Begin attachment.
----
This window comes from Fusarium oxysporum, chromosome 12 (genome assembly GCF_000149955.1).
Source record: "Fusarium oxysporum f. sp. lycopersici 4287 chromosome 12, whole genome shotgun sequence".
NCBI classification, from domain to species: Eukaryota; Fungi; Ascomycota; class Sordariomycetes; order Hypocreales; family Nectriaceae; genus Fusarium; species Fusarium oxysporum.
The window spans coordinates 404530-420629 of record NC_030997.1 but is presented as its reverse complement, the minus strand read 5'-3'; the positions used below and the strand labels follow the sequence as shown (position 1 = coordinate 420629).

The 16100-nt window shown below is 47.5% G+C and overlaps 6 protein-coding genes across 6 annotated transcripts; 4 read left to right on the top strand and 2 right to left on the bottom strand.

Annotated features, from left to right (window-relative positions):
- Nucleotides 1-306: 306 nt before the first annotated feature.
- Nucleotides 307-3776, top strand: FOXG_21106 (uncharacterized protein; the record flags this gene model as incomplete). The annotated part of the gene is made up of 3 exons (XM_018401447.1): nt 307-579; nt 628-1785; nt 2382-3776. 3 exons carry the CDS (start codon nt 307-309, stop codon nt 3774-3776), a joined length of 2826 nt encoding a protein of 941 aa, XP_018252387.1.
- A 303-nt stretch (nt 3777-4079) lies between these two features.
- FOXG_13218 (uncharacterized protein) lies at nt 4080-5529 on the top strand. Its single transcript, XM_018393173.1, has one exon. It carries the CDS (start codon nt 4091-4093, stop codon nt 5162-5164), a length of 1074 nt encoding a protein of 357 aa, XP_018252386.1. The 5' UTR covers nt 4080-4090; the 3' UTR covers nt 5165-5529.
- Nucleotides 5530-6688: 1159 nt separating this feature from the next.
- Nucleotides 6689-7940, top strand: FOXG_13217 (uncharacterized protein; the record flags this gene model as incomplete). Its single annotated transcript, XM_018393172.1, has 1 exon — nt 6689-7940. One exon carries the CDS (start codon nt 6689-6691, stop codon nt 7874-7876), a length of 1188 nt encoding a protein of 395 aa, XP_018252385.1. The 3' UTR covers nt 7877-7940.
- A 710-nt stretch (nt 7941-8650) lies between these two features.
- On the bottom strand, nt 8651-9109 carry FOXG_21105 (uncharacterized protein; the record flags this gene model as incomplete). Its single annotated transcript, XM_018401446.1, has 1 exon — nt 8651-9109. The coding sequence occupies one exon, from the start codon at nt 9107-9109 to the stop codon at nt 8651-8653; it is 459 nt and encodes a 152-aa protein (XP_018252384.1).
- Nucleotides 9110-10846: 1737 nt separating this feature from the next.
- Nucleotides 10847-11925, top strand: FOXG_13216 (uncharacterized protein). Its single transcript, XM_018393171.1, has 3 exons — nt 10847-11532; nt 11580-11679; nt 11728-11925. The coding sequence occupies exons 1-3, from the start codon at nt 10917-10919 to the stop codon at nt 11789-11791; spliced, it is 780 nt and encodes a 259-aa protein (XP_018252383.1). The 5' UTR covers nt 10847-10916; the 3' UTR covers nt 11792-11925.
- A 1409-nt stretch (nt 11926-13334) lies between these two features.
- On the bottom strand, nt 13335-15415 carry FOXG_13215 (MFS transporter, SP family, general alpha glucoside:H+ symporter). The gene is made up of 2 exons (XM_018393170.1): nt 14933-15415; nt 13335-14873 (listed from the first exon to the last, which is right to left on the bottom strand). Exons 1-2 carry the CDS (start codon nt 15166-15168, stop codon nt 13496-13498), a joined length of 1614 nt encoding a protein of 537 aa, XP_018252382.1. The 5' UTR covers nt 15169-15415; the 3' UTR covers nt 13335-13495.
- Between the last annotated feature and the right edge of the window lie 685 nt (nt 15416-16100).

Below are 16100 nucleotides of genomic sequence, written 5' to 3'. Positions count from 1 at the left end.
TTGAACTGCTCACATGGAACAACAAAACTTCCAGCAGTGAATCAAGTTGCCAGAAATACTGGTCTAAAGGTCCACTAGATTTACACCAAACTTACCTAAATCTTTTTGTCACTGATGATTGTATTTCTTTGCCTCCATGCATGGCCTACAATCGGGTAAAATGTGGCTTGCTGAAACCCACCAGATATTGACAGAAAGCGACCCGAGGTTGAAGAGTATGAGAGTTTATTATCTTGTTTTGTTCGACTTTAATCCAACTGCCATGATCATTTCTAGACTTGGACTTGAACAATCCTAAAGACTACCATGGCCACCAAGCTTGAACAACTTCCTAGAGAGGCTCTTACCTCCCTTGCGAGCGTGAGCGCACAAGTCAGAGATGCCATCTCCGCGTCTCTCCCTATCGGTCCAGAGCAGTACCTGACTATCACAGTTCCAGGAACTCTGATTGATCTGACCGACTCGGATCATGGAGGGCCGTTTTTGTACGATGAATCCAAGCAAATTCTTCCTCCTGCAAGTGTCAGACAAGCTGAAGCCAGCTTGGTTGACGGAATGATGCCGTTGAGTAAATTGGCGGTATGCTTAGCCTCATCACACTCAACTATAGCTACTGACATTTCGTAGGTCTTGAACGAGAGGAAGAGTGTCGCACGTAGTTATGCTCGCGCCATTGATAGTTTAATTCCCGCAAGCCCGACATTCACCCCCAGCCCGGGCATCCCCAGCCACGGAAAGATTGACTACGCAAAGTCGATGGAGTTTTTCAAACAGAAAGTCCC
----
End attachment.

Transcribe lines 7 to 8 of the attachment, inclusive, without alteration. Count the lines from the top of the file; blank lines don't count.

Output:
- Nucleotides 1-306: 306 nt before the first annotated feature.
- Nucleotides 307-3776, top strand: FOXG_21106 (uncharacterized protein; the record flags this gene model as incomplete). The annotated part of the gene is made up of 3 exons (XM_018401447.1): nt 307-579; nt 628-1785; nt 2382-3776. 3 exons carry the CDS (start codon nt 307-309, stop codon nt 3774-3776), a joined length of 2826 nt encoding a protein of 941 aa, XP_018252387.1.